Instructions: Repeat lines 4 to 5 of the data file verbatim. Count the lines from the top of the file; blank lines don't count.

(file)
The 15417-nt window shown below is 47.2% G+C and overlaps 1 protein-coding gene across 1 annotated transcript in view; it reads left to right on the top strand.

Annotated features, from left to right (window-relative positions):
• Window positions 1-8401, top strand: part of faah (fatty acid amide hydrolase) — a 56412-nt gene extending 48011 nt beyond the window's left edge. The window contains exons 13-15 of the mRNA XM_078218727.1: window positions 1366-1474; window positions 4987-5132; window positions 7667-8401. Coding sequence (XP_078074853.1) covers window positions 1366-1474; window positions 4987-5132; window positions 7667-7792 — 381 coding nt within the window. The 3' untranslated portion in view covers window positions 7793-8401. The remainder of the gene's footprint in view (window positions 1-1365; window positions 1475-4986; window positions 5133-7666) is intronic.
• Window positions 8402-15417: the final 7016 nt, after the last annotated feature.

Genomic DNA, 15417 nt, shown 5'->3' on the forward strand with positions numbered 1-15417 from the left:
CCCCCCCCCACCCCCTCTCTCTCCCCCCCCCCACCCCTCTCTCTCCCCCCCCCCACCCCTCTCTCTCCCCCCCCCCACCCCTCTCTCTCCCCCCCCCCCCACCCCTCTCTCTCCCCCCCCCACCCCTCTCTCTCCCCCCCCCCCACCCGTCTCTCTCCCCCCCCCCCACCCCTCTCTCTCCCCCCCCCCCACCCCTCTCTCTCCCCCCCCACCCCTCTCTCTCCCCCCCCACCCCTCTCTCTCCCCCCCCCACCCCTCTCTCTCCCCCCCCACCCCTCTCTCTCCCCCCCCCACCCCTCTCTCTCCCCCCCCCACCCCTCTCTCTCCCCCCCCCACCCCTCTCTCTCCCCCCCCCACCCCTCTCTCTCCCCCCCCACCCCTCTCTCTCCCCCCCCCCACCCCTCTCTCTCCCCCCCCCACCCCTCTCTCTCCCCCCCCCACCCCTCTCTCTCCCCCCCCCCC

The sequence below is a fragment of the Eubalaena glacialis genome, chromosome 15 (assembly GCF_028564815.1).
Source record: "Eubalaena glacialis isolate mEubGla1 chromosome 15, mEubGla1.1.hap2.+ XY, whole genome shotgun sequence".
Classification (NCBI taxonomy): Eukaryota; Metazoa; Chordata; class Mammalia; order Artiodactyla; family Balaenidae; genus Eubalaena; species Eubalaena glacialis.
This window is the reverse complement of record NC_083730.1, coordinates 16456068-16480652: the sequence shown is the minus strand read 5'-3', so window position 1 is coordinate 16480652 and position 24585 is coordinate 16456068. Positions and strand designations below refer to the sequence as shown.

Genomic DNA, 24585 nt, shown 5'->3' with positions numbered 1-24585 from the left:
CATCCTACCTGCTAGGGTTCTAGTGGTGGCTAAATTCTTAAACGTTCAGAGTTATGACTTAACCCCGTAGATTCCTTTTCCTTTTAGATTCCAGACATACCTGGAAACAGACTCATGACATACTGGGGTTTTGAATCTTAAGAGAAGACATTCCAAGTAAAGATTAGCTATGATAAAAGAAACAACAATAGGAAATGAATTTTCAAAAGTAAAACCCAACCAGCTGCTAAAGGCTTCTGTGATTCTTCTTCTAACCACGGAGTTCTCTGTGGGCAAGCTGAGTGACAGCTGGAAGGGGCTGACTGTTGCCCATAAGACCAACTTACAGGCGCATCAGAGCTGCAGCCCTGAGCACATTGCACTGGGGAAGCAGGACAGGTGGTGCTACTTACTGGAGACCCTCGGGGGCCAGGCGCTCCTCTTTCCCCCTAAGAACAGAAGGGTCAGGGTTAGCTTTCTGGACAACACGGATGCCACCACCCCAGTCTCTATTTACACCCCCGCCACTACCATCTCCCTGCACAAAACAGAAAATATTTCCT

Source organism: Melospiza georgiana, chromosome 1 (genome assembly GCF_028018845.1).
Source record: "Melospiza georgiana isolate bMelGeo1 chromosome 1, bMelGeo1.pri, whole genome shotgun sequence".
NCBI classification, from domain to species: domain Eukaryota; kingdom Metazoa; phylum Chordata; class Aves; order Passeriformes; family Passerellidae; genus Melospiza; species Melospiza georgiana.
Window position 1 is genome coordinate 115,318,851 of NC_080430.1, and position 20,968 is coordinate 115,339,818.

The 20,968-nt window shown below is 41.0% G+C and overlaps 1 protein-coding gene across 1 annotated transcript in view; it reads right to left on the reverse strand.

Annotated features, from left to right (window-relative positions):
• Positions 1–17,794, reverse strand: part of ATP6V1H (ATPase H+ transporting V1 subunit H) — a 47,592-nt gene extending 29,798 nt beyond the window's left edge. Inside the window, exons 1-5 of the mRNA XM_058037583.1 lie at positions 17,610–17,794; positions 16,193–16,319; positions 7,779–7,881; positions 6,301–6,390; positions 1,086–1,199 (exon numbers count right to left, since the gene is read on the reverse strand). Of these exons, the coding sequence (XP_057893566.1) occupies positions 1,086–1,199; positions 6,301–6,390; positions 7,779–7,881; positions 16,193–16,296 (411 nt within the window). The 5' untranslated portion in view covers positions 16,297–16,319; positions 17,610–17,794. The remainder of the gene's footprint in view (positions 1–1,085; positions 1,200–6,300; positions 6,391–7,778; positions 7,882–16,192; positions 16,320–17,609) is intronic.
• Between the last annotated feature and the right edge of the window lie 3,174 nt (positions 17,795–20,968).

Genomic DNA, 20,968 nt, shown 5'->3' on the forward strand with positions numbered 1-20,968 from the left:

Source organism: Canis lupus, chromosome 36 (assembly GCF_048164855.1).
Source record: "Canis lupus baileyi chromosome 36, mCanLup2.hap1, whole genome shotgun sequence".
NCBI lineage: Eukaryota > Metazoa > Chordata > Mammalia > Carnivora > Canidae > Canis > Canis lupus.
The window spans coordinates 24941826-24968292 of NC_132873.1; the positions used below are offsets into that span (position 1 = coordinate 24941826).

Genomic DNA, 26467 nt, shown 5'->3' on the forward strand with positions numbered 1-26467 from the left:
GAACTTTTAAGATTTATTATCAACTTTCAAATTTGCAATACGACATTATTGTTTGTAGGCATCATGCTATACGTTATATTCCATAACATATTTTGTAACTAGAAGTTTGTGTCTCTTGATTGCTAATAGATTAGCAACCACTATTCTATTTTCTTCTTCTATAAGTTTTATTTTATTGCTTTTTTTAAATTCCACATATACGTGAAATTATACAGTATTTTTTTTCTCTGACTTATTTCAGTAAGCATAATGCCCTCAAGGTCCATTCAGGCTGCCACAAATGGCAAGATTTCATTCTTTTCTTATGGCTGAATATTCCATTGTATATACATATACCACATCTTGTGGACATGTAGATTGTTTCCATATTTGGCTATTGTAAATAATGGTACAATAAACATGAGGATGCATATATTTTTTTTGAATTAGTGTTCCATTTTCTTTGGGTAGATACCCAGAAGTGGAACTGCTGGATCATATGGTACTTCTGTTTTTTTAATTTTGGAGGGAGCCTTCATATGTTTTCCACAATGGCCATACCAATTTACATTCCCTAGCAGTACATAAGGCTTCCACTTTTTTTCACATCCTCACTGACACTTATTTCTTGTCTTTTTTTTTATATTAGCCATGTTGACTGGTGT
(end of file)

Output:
• Window positions 8402-15417: the final 7016 nt, after the last annotated feature.

Genomic DNA, 15417 nt, shown 5'->3' on the forward strand with positions numbered 1-15417 from the left: